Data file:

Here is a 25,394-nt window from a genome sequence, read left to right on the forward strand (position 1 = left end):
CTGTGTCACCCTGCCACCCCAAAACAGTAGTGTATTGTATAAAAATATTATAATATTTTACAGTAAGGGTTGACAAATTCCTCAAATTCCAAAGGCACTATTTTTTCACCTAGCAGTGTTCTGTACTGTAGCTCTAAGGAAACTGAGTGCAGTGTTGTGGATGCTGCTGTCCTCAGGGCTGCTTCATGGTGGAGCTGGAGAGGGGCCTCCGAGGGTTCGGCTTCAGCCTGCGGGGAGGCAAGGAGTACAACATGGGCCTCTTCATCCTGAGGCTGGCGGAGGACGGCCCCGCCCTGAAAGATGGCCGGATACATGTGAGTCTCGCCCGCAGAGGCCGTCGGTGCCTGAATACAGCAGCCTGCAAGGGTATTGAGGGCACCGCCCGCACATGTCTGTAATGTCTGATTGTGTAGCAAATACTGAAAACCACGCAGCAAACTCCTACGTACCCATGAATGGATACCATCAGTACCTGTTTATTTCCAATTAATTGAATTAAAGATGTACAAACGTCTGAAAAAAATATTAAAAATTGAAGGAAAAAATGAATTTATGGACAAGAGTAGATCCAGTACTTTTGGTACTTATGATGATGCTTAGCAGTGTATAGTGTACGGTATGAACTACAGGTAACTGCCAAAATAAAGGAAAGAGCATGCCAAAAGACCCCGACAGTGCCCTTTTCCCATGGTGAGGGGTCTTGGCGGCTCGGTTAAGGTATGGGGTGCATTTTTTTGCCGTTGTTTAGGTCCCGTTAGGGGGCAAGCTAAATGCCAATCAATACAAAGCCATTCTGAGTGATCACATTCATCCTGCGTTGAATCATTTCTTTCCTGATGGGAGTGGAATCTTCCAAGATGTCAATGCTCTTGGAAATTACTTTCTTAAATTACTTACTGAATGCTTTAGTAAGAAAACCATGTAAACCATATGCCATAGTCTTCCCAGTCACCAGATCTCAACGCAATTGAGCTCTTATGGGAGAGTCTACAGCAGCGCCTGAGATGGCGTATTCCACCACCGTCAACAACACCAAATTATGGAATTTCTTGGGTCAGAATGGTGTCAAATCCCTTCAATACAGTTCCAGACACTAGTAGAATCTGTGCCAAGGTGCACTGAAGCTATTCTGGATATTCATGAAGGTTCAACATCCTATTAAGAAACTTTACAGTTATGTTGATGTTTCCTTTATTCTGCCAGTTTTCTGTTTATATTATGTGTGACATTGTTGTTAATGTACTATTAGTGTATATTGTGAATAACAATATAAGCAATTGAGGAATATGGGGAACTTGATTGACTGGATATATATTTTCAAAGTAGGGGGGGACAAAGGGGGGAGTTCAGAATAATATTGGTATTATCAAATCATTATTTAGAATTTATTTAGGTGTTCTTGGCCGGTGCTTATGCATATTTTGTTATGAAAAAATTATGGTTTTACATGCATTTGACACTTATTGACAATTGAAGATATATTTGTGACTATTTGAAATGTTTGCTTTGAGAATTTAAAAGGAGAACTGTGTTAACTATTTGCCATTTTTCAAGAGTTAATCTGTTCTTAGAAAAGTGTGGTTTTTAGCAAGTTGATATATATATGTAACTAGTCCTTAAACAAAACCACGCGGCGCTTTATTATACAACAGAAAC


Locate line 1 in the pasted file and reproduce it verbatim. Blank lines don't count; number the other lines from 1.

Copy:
Here is a 25,394-nt window from a genome sequence, read left to right on the forward strand (position 1 = left end):